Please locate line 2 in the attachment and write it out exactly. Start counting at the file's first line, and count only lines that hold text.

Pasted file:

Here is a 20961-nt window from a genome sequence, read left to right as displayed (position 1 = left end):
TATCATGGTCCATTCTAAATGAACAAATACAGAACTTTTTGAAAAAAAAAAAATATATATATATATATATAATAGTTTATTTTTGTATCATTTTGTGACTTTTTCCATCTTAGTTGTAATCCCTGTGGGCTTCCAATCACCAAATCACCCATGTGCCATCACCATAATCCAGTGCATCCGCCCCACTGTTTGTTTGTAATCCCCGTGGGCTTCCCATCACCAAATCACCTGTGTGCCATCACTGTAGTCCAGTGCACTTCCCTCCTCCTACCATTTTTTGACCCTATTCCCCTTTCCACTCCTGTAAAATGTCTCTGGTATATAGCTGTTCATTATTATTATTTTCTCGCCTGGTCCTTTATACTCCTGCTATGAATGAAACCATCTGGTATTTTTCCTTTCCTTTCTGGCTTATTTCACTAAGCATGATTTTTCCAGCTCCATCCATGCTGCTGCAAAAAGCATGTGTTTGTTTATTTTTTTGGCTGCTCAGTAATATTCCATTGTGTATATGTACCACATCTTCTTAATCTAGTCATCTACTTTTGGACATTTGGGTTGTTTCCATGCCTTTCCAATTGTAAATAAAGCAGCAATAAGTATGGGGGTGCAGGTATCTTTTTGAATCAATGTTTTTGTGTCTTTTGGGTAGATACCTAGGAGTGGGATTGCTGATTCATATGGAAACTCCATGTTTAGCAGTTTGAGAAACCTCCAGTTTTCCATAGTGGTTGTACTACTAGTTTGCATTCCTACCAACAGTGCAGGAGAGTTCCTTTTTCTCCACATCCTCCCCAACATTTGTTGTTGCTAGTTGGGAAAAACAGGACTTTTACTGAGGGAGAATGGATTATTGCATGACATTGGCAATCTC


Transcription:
TATCATGGTCCATTCTAAATGAACAAATACAGAACTTTTTGAAAAAAAAAAAATATATATATATATATATAATAGTTTATTTTTGTATCATTTTGTGACTTTTTCCATCTTAGTTGTAATCCCTGTGGGCTTCCAATCACCAAATCACCCATGTGCCATCACCATAATCCAGTGCATCCGCCCCACTGTTTGTTTGTAATCCCCGTGGGCTTCCCATCACCAAATCACCTGTGTGCCATCACTGTAGTCCAGTGCACTTCCCTCCTCCTACCATTTTTTGACCCTATTCCCCTTTCCACTCCTGTAAAATGTCTCTGGTATATAGCTGTTCATTATTATTATTTTCTCGCCTGGTCCTTTATACTCCTGCTATGAATGAAACCATCTGGTATTTTTCCTTTCCTTTCTGGCTTATTTCACTAAGCATGATTTTTCCAGCTCCATCCATGCTGCTGCAAAAAGCATGTGTTTGTTTATTTTTTTGGCTGCTCAGTAATATTCCATTGTGTATATGTACCACATCTTCTTAATCTAGTCATCTACTTTTGGACATTTGGGTTGTTTCCATGCCTTTCCAATTGTAAATAAAGCAGCAATAAGTATGGGGGTGCAGGTATCTTTTTGAATCAATGTTTTTGTGTCTTTTGGGTAGATACCTAGGAGTGGGATTGCTGATTCATATGGAAACTCCATGTTTAGCAGTTTGAGAAACCTCCAGTTTTCCATAGTGGTTGTACTACTAGTTTGCATTCCTACCAACAGTGCAGGAGAGTTCCTTTTTCTCCACATCCTCCCCAACATTTGTTGTTGCTAGTTGGGAAAAACAGGACTTTTACTGAGGGAGAATGGATTATTGCATGACATTGGCAATCTC